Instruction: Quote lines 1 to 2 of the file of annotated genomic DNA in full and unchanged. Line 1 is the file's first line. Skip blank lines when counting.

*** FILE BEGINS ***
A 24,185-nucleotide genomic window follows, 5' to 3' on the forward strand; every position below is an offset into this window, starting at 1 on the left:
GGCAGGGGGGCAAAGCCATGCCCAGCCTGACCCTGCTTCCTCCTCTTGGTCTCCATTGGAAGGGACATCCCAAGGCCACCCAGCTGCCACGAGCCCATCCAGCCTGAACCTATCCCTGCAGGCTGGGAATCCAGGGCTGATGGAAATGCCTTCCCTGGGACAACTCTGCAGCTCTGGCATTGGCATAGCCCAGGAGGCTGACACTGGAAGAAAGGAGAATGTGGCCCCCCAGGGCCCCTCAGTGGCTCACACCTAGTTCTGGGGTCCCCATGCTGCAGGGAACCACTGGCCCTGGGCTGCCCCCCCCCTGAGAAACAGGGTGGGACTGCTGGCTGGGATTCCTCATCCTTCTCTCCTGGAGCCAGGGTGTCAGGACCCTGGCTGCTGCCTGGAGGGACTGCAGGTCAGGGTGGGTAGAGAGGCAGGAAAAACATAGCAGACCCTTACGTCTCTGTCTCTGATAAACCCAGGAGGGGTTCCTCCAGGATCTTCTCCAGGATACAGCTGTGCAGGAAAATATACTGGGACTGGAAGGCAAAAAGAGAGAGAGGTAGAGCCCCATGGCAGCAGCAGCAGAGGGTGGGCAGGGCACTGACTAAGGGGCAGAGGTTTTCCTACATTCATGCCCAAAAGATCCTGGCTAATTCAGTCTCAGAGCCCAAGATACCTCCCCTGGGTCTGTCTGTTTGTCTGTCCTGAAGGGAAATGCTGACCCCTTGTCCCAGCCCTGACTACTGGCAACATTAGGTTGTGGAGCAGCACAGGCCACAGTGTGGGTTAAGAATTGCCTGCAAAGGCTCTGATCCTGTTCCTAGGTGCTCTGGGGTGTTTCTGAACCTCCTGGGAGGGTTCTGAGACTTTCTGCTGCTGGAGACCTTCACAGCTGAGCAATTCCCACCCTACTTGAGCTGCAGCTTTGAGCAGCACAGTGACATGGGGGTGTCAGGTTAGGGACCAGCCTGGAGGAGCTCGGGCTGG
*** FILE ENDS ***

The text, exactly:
A 24,185-nucleotide genomic window follows, 5' to 3' on the forward strand; every position below is an offset into this window, starting at 1 on the left:
GGCAGGGGGGCAAAGCCATGCCCAGCCTGACCCTGCTTCCTCCTCTTGGTCTCCATTGGAAGGGACATCCCAAGGCCACCCAGCTGCCACGAGCCCATCCAGCCTGAACCTATCCCTGCAGGCTGGGAATCCAGGGCTGATGGAAATGCCTTCCCTGGGACAACTCTGCAGCTCTGGCATTGGCATAGCCCAGGAGGCTGACACTGGAAGAAAGGAGAATGTGGCCCCCCAGGGCCCCTCAGTGGCTCACACCTAGTTCTGGGGTCCCCATGCTGCAGGGAACCACTGGCCCTGGGCTGCCCCCCCCCTGAGAAACAGGGTGGGACTGCTGGCTGGGATTCCTCATCCTTCTCTCCTGGAGCCAGGGTGTCAGGACCCTGGCTGCTGCCTGGAGGGACTGCAGGTCAGGGTGGGTAGAGAGGCAGGAAAAACATAGCAGACCCTTACGTCTCTGTCTCTGATAAACCCAGGAGGGGTTCCTCCAGGATCTTCTCCAGGATACAGCTGTGCAGGAAAATATACTGGGACTGGAAGGCAAAAAGAGAGAGAGGTAGAGCCCCATGGCAGCAGCAGCAGAGGGTGGGCAGGGCACTGACTAAGGGGCAGAGGTTTTCCTACATTCATGCCCAAAAGATCCTGGCTAATTCAGTCTCAGAGCCCAAGATACCTCCCCTGGGTCTGTCTGTTTGTCTGTCCTGAAGGGAAATGCTGACCCCTTGTCCCAGCCCTGACTACTGGCAACATTAGGTTGTGGAGCAGCACAGGCCACAGTGTGGGTTAAGAATTGCCTGCAAAGGCTCTGATCCTGTTCCTAGGTGCTCTGGGGTGTTTCTGAACCTCCTGGGAGGGTTCTGAGACTTTCTGCTGCTGGAGACCTTCACAGCTGAGCAATTCCCACCCTACTTGAGCTGCAGCTTTGAGCAGCACAGTGACATGGGGGTGTCAGGTTAGGGACCAGCCTGGAGGAGCTCGGGCTGG